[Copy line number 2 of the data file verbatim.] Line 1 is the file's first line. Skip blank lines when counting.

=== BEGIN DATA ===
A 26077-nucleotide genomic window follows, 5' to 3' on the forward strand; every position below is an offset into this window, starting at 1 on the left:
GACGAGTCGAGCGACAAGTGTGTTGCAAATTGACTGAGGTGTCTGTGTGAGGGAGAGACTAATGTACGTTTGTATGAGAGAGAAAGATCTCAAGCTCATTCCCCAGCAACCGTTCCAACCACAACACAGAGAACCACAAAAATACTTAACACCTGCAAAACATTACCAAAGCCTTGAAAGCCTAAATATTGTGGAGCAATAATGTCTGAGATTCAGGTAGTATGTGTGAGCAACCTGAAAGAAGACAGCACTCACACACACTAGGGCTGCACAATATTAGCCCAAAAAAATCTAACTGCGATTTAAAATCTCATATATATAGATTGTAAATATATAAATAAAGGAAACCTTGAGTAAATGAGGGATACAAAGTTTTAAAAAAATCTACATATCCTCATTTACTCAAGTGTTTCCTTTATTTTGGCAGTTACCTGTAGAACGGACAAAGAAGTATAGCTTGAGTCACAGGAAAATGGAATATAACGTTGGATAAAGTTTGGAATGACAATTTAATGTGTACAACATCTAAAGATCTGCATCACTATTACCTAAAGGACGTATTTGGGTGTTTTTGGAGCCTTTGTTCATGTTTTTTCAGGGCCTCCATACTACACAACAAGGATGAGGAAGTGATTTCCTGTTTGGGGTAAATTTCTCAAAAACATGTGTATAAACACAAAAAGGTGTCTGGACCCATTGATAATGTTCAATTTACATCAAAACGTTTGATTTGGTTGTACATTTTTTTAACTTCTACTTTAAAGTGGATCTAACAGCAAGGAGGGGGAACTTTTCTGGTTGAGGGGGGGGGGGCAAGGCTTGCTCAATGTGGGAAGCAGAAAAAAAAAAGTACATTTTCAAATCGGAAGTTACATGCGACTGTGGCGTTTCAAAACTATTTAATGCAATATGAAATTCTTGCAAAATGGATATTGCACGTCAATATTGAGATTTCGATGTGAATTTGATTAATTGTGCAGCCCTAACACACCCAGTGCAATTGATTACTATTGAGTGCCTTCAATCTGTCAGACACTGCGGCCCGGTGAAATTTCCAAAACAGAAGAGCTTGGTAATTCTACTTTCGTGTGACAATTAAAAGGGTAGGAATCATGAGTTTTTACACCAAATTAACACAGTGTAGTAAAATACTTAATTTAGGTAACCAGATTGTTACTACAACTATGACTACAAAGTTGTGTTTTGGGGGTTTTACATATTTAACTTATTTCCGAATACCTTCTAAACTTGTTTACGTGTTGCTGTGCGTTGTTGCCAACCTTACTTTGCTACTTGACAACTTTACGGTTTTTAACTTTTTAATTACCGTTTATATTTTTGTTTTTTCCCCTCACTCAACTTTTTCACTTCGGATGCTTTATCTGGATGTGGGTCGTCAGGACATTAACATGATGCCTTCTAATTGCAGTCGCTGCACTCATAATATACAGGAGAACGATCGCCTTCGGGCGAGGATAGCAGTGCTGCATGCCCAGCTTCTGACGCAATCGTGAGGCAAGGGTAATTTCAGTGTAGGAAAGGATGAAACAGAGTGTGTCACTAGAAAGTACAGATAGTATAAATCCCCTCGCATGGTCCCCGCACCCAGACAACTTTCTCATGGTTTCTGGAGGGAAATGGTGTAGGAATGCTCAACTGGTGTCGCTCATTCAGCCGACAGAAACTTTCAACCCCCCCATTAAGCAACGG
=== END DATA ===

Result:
GACGAGTCGAGCGACAAGTGTGTTGCAAATTGACTGAGGTGTCTGTGTGAGGGAGAGACTAATGTACGTTTGTATGAGAGAGAAAGATCTCAAGCTCATTCCCCAGCAACCGTTCCAACCACAACACAGAGAACCACAAAAATACTTAACACCTGCAAAACATTACCAAAGCCTTGAAAGCCTAAATATTGTGGAGCAATAATGTCTGAGATTCAGGTAGTATGTGTGAGCAACCTGAAAGAAGACAGCACTCACACACACTAGGGCTGCACAATATTAGCCCAAAAAAATCTAACTGCGATTTAAAATCTCATATATATAGATTGTAAATATATAAATAAAGGAAACCTTGAGTAAATGAGGGATACAAAGTTTTAAAAAAATCTACATATCCTCATTTACTCAAGTGTTTCCTTTATTTTGGCAGTTACCTGTAGAACGGACAAAGAAGTATAGCTTGAGTCACAGGAAAATGGAATATAACGTTGGATAAAGTTTGGAATGACAATTTAATGTGTACAACATCTAAAGATCTGCATCACTATTACCTAAAGGACGTATTTGGGTGTTTTTGGAGCCTTTGTTCATGTTTTTTCAGGGCCTCCATACTACACAACAAGGATGAGGAAGTGATTTCCTGTTTGGGGTAAATTTCTCAAAAACATGTGTATAAACACAAAAAGGTGTCTGGACCCATTGATAATGTTCAATTTACATCAAAACGTTTGATTTGGTTGTACATTTTTTTAACTTCTACTTTAAAGTGGATCTAACAGCAAGGAGGGGGAACTTTTCTGGTTGAGGGGGGGGGGGCAAGGCTTGCTCAATGTGGGAAGCAGAAAAAAAAAAGTACATTTTCAAATCGGAAGTTACATGCGACTGTGGCGTTTCAAAACTATTTAATGCAATATGAAATTCTTGCAAAATGGATATTGCACGTCAATATTGAGATTTCGATGTGAATTTGATTAATTGTGCAGCCCTAACACACCCAGTGCAATTGATTACTATTGAGTGCCTTCAATCTGTCAGACACTGCGGCCCGGTGAAATTTCCAAAACAGAAGAGCTTGGTAATTCTACTTTCGTGTGACAATTAAAAGGGTAGGAATCATGAGTTTTTACACCAAATTAACACAGTGTAGTAAAATACTTAATTTAGGTAACCAGATTGTTACTACAACTATGACTACAAAGTTGTGTTTTGGGGGTTTTACATATTTAACTTATTTCCGAATACCTTCTAAACTTGTTTACGTGTTGCTGTGCGTTGTTGCCAACCTTACTTTGCTACTTGACAACTTTACGGTTTTTAACTTTTTAATTACCGTTTATATTTTTGTTTTTTCCCCTCACTCAACTTTTTCACTTCGGATGCTTTATCTGGATGTGGGTCGTCAGGACATTAACATGATGCCTTCTAATTGCAGTCGCTGCACTCATAATATACAGGAGAACGATCGCCTTCGGGCGAGGATAGCAGTGCTGCATGCCCAGCTTCTGACGCAATCGTGAGGCAAGGGTAATTTCAGTGTAGGAAAGGATGAAACAGAGTGTGTCACTAGAAAGTACAGATAGTATAAATCCCCTCGCATGGTCCCCGCACCCAGACAACTTTCTCATGGTTTCTGGAGGGAAATGGTGTAGGAATGCTCAACTGGTGTCGCTCATTCAGCCGACAGAAACTTTCAACCCCCCCATTAAGCAACGG